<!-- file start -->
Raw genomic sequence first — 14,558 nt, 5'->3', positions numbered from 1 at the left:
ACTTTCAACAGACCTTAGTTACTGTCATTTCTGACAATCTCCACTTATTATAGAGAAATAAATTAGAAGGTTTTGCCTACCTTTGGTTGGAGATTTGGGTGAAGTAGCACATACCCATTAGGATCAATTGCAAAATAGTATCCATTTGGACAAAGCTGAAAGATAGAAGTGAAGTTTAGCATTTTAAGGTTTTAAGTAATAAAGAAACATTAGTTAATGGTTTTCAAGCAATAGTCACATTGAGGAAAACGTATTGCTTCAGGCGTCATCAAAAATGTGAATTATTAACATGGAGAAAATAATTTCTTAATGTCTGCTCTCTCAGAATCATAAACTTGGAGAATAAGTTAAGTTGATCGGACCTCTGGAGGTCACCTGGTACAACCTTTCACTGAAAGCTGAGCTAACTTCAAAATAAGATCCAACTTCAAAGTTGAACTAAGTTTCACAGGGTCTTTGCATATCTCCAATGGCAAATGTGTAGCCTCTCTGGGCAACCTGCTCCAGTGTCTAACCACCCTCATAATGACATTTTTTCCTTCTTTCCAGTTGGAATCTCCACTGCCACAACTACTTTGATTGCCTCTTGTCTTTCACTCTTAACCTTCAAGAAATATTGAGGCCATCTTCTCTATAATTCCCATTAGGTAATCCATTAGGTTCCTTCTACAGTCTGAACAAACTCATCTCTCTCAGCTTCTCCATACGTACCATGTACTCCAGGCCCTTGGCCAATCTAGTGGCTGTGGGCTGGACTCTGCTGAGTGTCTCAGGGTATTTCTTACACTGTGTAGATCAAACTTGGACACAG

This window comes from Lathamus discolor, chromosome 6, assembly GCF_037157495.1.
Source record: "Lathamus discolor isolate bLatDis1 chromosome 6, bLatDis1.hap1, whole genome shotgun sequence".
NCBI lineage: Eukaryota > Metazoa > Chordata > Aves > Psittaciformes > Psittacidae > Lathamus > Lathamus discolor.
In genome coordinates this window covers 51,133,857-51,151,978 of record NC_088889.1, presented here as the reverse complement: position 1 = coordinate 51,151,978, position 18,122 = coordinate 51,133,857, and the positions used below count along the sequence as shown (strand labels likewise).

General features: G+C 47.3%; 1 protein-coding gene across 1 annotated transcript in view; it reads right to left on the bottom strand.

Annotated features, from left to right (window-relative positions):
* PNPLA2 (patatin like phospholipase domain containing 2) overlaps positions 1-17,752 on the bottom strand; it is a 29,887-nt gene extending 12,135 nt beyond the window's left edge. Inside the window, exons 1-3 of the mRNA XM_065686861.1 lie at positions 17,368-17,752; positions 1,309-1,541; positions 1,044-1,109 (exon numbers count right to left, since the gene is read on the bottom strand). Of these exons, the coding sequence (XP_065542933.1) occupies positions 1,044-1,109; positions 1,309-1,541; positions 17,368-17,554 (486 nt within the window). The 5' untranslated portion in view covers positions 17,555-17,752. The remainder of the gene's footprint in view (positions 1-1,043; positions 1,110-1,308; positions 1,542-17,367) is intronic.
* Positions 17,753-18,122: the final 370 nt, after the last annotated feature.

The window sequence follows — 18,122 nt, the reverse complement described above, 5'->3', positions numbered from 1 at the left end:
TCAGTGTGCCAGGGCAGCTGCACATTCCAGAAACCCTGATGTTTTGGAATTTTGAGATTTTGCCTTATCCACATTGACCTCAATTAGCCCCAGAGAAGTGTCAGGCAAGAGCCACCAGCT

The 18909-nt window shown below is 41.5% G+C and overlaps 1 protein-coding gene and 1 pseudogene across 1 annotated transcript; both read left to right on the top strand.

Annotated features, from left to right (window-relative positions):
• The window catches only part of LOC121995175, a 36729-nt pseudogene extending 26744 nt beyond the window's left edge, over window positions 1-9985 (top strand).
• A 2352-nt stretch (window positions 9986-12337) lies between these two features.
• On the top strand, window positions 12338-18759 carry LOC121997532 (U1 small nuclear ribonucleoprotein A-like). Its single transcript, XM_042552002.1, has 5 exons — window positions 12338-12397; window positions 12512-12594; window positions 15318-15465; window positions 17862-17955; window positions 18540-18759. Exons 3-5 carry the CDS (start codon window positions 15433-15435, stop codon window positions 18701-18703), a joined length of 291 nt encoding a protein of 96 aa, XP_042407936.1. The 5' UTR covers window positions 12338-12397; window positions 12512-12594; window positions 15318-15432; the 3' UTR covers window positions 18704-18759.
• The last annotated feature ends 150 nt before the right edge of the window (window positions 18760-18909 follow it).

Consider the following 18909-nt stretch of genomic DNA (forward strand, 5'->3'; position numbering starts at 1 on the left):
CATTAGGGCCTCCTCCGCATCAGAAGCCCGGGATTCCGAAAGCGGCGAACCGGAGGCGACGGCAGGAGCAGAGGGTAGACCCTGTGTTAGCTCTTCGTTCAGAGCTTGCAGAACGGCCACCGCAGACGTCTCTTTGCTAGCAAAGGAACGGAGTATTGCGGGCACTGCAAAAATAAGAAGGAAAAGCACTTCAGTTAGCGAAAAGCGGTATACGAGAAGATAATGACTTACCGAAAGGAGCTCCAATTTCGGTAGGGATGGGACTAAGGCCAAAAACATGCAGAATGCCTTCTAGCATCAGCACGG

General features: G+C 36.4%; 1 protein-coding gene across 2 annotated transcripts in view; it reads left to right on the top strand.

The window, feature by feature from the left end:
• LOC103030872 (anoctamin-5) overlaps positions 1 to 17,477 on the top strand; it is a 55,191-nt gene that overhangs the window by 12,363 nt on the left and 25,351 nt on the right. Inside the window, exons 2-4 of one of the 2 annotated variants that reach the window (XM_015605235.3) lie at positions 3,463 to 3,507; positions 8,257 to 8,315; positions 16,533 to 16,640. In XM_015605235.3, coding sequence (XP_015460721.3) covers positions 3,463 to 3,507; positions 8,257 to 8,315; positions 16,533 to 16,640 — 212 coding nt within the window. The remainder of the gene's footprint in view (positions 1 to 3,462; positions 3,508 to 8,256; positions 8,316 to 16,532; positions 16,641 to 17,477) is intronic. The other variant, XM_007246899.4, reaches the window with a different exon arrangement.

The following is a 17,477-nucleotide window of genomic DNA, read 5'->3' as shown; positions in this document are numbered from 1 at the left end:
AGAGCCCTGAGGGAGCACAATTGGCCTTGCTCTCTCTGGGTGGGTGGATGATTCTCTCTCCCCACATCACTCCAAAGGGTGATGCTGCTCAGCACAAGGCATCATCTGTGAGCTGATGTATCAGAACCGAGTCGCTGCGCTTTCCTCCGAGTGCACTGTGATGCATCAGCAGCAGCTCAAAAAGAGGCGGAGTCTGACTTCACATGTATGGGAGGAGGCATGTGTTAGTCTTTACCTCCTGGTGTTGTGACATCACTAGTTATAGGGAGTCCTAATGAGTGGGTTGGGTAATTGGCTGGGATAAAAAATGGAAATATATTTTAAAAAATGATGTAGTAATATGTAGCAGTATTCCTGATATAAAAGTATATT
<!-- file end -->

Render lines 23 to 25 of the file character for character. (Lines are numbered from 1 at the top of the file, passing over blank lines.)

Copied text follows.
• LOC103030872 (anoctamin-5) overlaps positions 1 to 17,477 on the top strand; it is a 55,191-nt gene that overhangs the window by 12,363 nt on the left and 25,351 nt on the right. Inside the window, exons 2-4 of one of the 2 annotated variants that reach the window (XM_015605235.3) lie at positions 3,463 to 3,507; positions 8,257 to 8,315; positions 16,533 to 16,640. In XM_015605235.3, coding sequence (XP_015460721.3) covers positions 3,463 to 3,507; positions 8,257 to 8,315; positions 16,533 to 16,640 — 212 coding nt within the window. The remainder of the gene's footprint in view (positions 1 to 3,462; positions 3,508 to 8,256; positions 8,316 to 16,532; positions 16,641 to 17,477) is intronic. The other variant, XM_007246899.4, reaches the window with a different exon arrangement.

The following is a 17,477-nucleotide window of genomic DNA, read 5'->3' as shown; positions in this document are numbered from 1 at the left end:
AGAGCCCTGAGGGAGCACAATTGGCCTTGCTCTCTCTGGGTGGGTGGATGATTCTCTCTCCCCACATCACTCCAAAGGGTGATGCTGCTCAGCACAAGGCATCATCTGTGAGCTGATGTATCAGAACCGAGTCGCTGCGCTTTCCTCCGAGTGCACTGTGATGCATCAGCAGCAGCTCAAAAAGAGGCGGAGTCTGACTTCACATGTATGGGAGGAGGCATGTGTTAGTCTTTACCTCCTGGTGTTGTGACATCACTAGTTATAGGGAGTCCTAATGAGTGGGTTGGGTAATTGGCTGGGATAAAAAATGGAAATATATTTTAAAAAATGATGTAGTAATATGTAGCAGTATTCCTGATATAAAAGTATATT